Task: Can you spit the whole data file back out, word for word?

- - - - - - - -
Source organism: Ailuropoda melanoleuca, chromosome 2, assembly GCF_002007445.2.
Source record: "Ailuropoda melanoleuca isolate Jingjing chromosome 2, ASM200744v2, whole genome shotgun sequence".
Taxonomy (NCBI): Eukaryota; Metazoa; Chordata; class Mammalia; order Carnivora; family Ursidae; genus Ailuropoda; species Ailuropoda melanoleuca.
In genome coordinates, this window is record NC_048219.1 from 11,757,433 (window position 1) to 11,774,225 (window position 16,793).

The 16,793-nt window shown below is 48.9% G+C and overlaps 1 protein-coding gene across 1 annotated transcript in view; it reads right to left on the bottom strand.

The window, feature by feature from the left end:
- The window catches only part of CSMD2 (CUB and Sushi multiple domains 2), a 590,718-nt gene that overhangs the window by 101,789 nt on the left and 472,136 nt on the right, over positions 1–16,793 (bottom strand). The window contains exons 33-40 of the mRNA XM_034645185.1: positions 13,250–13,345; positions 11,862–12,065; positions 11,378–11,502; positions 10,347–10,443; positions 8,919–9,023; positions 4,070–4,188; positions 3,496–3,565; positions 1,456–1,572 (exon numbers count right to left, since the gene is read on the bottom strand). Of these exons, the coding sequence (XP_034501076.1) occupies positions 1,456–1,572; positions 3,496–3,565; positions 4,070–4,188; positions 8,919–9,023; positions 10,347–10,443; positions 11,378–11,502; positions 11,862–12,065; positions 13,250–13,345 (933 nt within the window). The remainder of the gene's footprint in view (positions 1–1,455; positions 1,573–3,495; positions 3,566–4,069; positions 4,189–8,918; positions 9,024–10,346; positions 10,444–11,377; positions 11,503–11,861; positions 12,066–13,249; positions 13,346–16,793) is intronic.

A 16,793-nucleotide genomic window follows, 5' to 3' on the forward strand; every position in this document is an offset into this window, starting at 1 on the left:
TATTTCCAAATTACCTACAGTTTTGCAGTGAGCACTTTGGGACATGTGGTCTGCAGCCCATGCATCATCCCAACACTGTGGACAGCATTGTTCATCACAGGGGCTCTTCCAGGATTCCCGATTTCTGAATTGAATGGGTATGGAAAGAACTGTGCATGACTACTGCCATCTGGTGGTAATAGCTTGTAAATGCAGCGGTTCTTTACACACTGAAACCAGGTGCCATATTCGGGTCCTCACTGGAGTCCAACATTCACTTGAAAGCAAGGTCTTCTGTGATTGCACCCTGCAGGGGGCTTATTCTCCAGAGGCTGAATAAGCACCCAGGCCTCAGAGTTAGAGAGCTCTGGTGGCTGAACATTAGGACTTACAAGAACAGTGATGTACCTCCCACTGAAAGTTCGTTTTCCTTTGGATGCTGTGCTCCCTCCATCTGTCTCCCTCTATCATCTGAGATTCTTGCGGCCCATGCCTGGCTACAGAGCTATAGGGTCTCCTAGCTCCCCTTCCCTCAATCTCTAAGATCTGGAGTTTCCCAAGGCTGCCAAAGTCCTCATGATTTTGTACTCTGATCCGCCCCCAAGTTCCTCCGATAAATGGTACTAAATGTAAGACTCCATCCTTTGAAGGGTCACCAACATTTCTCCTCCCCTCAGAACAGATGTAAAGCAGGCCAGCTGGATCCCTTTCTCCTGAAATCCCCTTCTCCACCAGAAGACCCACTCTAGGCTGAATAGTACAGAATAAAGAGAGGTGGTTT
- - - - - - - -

Source organism: Ailuropoda melanoleuca, chromosome 2, assembly GCF_002007445.2.
Source record: "Ailuropoda melanoleuca isolate Jingjing chromosome 2, ASM200744v2, whole genome shotgun sequence".
Taxonomy (NCBI): Eukaryota; Metazoa; Chordata; class Mammalia; order Carnivora; family Ursidae; genus Ailuropoda; species Ailuropoda melanoleuca.
In genome coordinates, this window is record NC_048219.1 from 11,757,433 (window position 1) to 11,774,225 (window position 16,793).

The 16,793-nt window shown below is 48.9% G+C and overlaps 1 protein-coding gene across 1 annotated transcript in view; it reads right to left on the bottom strand.

The window, feature by feature from the left end:
- The window catches only part of CSMD2 (CUB and Sushi multiple domains 2), a 590,718-nt gene that overhangs the window by 101,789 nt on the left and 472,136 nt on the right, over positions 1–16,793 (bottom strand). The window contains exons 33-40 of the mRNA XM_034645185.1: positions 13,250–13,345; positions 11,862–12,065; positions 11,378–11,502; positions 10,347–10,443; positions 8,919–9,023; positions 4,070–4,188; positions 3,496–3,565; positions 1,456–1,572 (exon numbers count right to left, since the gene is read on the bottom strand). Of these exons, the coding sequence (XP_034501076.1) occupies positions 1,456–1,572; positions 3,496–3,565; positions 4,070–4,188; positions 8,919–9,023; positions 10,347–10,443; positions 11,378–11,502; positions 11,862–12,065; positions 13,250–13,345 (933 nt within the window). The remainder of the gene's footprint in view (positions 1–1,455; positions 1,573–3,495; positions 3,566–4,069; positions 4,189–8,918; positions 9,024–10,346; positions 10,444–11,377; positions 11,503–11,861; positions 12,066–13,249; positions 13,346–16,793) is intronic.

A 16,793-nucleotide genomic window follows, 5' to 3' on the forward strand; every position in this document is an offset into this window, starting at 1 on the left:
TATTTCCAAATTACCTACAGTTTTGCAGTGAGCACTTTGGGACATGTGGTCTGCAGCCCATGCATCATCCCAACACTGTGGACAGCATTGTTCATCACAGGGGCTCTTCCAGGATTCCCGATTTCTGAATTGAATGGGTATGGAAAGAACTGTGCATGACTACTGCCATCTGGTGGTAATAGCTTGTAAATGCAGCGGTTCTTTACACACTGAAACCAGGTGCCATATTCGGGTCCTCACTGGAGTCCAACATTCACTTGAAAGCAAGGTCTTCTGTGATTGCACCCTGCAGGGGGCTTATTCTCCAGAGGCTGAATAAGCACCCAGGCCTCAGAGTTAGAGAGCTCTGGTGGCTGAACATTAGGACTTACAAGAACAGTGATGTACCTCCCACTGAAAGTTCGTTTTCCTTTGGATGCTGTGCTCCCTCCATCTGTCTCCCTCTATCATCTGAGATTCTTGCGGCCCATGCCTGGCTACAGAGCTATAGGGTCTCCTAGCTCCCCTTCCCTCAATCTCTAAGATCTGGAGTTTCCCAAGGCTGCCAAAGTCCTCATGATTTTGTACTCTGATCCGCCCCCAAGTTCCTCCGATAAATGGTACTAAATGTAAGACTCCATCCTTTGAAGGGTCACCAACATTTCTCCTCCCCTCAGAACAGATGTAAAGCAGGCCAGCTGGATCCCTTTCTCCTGAAATCCCCTTCTCCACCAGAAGACCCACTCTAGGCTGAATAGTACAGAATAAAGAGAGGTGGTTT